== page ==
Recently, I’ve found myself as the participant of more and more Focus Groups. As, you know, “the young adult.” Which is lovely. Different organizations want to know what I have to say about this or that, as “the young adult” (in the church, this means under the age of forty, but I’ve noticed the age creeping up to forty-five). They’re foreseeing the future, and it looks dismal, so they want to appeal to all of the young adults who are not interested in their organization, denomination, publication, etc.
I know that the FG is an attempt to appeal to a larger base, and perhaps it’s a good first step… but… actually, I’m losing more and more faith in the FG. I’ll continue to be a part of them, because I love the church. Yet, I can’t help but feel like the moderator of the FG gets us together, gathers up all our great knowledge, expertise, and information so he can vet it through his board members–who are mainly older, mainly white, mainly guys.
The problem is that their questions rarely let me say what I really want to. This is what I really want to say:
If you want to make any significant change in the demographic that you serve, if you’re sincere, if you really want to reach out to young adults, then you need to quit thinking of them through the lens of a “Focus Group.” Stop sending us surveys, because what we have to say won’t fit into a, b, c, or d. What we have to tell you will take more than a two-hour block of time. If you’re really interested, you can put us on the board and give us significant power.
I’m not just talking about placing one token young adult on the board, so that she gets patronized by the grown-ups every time she opens her mouth. I’m not suggesting that you put her there, pat her head, and echo her every suggestion with, “Now that’s an interesting idea, but…..” I’m talking about putting a significant number of young adults there so that they can actually express an opinion and have some backing.
I told this to a board member before, actually, and he responded, “Do you want to be on X Board? It took me my whole career to get on this board. I had to work really hard to get on this board. Why do you think you should get to be on it?”
I sighed heavily. I don’t want to be on X Board. I don’t need to be on X Board. No young adult in our country wants or needs to be on your board. But please understand this: YOU NEED US.
There are absolute, radical shifts going on in the very base of our culture. So much that when a person under forty walks into one of our denominational meetings, it feels like we would be more at home on Mars.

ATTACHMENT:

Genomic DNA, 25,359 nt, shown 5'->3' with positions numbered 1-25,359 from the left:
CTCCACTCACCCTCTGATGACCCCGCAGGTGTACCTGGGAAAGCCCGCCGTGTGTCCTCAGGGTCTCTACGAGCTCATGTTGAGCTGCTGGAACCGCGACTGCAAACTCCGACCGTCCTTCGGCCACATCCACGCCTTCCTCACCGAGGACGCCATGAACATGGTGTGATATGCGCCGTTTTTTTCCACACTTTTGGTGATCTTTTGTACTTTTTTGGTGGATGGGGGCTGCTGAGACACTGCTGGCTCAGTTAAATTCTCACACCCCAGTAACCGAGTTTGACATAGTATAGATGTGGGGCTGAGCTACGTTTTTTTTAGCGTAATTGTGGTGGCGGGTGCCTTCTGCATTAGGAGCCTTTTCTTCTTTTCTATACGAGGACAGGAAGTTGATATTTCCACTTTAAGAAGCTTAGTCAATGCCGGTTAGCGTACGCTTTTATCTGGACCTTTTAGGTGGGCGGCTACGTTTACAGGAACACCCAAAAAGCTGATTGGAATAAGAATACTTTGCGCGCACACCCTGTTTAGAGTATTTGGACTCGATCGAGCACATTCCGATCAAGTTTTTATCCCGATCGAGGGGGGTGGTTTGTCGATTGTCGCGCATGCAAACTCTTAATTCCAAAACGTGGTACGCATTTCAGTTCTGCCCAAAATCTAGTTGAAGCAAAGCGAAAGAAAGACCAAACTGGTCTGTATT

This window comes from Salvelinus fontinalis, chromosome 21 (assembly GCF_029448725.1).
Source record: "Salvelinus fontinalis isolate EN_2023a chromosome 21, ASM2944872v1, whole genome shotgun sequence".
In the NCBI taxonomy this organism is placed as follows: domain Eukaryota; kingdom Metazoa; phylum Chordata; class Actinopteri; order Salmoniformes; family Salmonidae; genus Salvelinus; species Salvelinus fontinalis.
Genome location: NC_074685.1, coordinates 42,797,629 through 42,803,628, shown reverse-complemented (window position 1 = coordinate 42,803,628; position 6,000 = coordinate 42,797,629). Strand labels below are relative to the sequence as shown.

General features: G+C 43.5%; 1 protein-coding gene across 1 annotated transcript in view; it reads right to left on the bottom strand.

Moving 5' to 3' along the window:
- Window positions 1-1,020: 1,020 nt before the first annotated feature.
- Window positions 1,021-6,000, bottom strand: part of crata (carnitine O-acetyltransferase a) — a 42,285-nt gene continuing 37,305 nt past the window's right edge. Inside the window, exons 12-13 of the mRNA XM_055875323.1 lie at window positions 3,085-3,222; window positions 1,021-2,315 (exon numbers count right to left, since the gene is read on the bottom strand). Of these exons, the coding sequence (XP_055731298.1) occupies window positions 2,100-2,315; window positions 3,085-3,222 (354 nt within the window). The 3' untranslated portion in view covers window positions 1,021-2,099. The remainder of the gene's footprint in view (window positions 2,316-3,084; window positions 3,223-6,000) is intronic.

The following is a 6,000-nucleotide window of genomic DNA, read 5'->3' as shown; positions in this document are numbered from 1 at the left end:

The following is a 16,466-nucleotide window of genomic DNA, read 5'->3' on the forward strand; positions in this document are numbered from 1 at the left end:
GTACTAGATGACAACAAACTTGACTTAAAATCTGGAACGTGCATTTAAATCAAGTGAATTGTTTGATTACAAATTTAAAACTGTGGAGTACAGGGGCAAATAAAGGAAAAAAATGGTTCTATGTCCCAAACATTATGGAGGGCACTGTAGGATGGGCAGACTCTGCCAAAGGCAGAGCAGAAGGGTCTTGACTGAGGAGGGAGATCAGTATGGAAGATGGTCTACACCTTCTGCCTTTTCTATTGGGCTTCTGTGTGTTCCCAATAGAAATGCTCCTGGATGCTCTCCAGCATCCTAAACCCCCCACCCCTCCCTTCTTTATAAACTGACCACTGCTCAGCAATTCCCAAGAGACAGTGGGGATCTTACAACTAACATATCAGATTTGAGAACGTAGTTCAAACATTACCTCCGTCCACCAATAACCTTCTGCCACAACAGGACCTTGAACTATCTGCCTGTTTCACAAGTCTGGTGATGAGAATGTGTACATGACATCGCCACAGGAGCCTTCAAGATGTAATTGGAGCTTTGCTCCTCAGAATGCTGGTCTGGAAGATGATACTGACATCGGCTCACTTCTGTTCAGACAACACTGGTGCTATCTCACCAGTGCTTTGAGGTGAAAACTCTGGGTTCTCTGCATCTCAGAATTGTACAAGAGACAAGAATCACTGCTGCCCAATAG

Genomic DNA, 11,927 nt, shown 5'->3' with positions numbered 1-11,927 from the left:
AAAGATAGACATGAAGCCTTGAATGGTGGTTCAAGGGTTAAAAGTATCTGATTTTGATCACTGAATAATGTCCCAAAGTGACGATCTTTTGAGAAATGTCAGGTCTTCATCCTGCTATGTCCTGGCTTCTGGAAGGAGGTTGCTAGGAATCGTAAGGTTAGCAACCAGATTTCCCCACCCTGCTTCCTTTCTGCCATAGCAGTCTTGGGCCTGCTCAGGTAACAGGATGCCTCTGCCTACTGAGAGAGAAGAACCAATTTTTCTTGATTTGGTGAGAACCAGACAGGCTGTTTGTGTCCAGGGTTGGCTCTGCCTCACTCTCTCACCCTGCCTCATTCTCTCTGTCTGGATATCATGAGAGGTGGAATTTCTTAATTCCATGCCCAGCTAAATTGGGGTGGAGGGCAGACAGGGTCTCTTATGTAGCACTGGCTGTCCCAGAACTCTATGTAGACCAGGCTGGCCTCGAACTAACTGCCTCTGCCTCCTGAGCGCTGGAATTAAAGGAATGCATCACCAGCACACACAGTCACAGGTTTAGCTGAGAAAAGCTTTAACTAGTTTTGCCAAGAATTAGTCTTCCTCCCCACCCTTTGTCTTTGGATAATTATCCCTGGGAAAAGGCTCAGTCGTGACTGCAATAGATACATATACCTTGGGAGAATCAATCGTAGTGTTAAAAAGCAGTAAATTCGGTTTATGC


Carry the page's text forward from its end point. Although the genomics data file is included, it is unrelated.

We do everything differently. We are wired differently. We communicate differently. We raise money differently. We protest differently. We do missions differently. While you were excited about German modernists in seminary, we were excited about French deconstructionists.
Decade-long arguments over sexuality or theology annoy us. We’re pragmatic and we’d rather agree to disagree and move on. I work as well with conservative evangelicals as I do with liberals (sometimes better), as long as they allow me to have my space to minister in the way that I need to. We’re not impossible to understand, but you’ll never comprehend us if you don’t listen.
So, if I could speak frankly to the boards through one of these focus groups, I would say this. Not because I’m power-hungry, or because I have a generational chip on my shoulder, or even because I’m arrogant (although I know it sounds like I am). I would say it because of my deep and abiding love for the church, and my strong hope that intergenerational ministry might be strengthened:
My generation is different. If we’re not included on your board or organization, we don’t care. We’ll just walk off and start our own thing. If you really want to work with a new generation, you need to get over yourselves. Quickly. You don’t have much time. You’re not the country club that we’re dying to get into. If you’re waiting for a person to turn fifty before you begin listening to what they have to say, or before you consider them to be an expert, it will be far too late. You can’t wait for the younger generations to kick down the door to break into the leadership of your organization. We won’t do it. We don’t need to. We’ll simply walk away.
If you’re interested in sustaining through a new generation, please understand, as much as I believe that my generation needs the denominational church, my peers don’t. But one thing is clear: you need us.
So what about you? What would you love to say to the Focus Group?
the photo’s entitled “focusing the group” by coolmonfrere.